Knowing how car insurance works and what it protects against is crucial. Thankfully, BrokerLink will make sure that you understand exactly how you are protected. If a tree falls on your car or you hit a fallen tree on the road, contact BrokerLink for an expert opinion. One of our insurance experts will be pleased to explain what kind of coverage applies and how you can file a claim with your car insurance company. BrokerLink has licenced insurance brokers all across Canada, so whether you are looking for Toronto car insurance or Calgary car insurance, we can help. Get in touch today to get started.

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FAQs on insurance and trees falling on cars

What happens if a tree falls and hits my car and the roof of my home?

If a tree falls and damages both your car and the roof of your home, you would likely need to file two insurance claims: one with your auto insurance provider and one with your home insurance provider. If you have comprehensive coverage, this portion of your car insurance policy would likely cover any damage to your car. Meanwhile, your homeowner’s insurance coverage would likely cover the damage done to your roof. Note that in both cases, any payout you receive would be less your policy deductible.

What happens if a tree falls on my vehicle while I'm driving?

If your car is hit by a falling object, such as a tree or tree branch while on the road, your comprehensive car insurance coverage should protect you. That said, if you hit a tree that has already fallen, it is considered a grounded object, which means comprehensive coverage likely wouldn’t apply. The distinction here is that a tree falling on your vehicle while driving is considered an unavoidable accident, whereas hitting an already-fallen tree while driving is considered avoidable since it’s your job to be aware of any hazards or obstacles on the road. Thus, if you hit a tree that was already on the road, you may only be covered if you have collision coverage in your car insurance policy.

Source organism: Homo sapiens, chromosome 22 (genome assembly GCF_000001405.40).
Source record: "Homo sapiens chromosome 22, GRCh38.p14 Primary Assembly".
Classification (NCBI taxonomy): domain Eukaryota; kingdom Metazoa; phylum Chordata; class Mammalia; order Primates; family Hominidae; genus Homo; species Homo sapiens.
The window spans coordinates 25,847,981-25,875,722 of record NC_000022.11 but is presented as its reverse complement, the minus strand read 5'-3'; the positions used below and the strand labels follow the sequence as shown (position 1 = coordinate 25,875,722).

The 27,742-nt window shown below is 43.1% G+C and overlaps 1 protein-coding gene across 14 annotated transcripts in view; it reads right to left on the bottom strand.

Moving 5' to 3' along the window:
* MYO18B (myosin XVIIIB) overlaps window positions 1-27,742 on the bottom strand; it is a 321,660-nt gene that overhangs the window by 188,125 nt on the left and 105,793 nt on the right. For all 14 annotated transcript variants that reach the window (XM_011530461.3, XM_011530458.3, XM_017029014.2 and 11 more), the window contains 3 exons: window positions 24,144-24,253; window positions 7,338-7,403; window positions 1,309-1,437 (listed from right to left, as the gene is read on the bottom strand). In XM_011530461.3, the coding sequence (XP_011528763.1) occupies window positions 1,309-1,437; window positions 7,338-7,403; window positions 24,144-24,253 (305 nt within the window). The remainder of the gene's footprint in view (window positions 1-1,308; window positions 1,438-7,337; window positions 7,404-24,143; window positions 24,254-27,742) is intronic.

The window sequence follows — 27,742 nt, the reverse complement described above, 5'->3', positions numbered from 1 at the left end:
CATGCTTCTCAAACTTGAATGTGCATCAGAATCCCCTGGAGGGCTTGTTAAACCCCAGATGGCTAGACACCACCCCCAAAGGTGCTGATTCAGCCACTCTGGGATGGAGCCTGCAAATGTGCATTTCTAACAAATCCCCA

What is the difference between comprehensive coverage and full auto coverage?

Comprehensive coverage is a specific type of optional car insurance coverage, whereas full auto coverage is a name given to policies that include all types of physical damage coverage. Full auto policies usually feature comprehensive coverage, in addition to collision coverage and other optional coverages, such as accident forgiveness.

Does comprehensive coverage protect you if someone else is driving your car?

In most cases, yes. Car insurance follows the vehicle, not the driver. Assuming you gave this other driver permission to use your vehicle, they are not excluded from your policy, and they were not committing a crime at the time of the accident, the comprehensive coverage portion of your policy can still protect you even if the incident occurred while another driver was behind the wheel.

Does comprehensive insurance cover windshield replacement?

Comprehensive coverage may cover windshield replacement depending on the circumstances surrounding the damage.

If you have any questions, contact one of our local branches.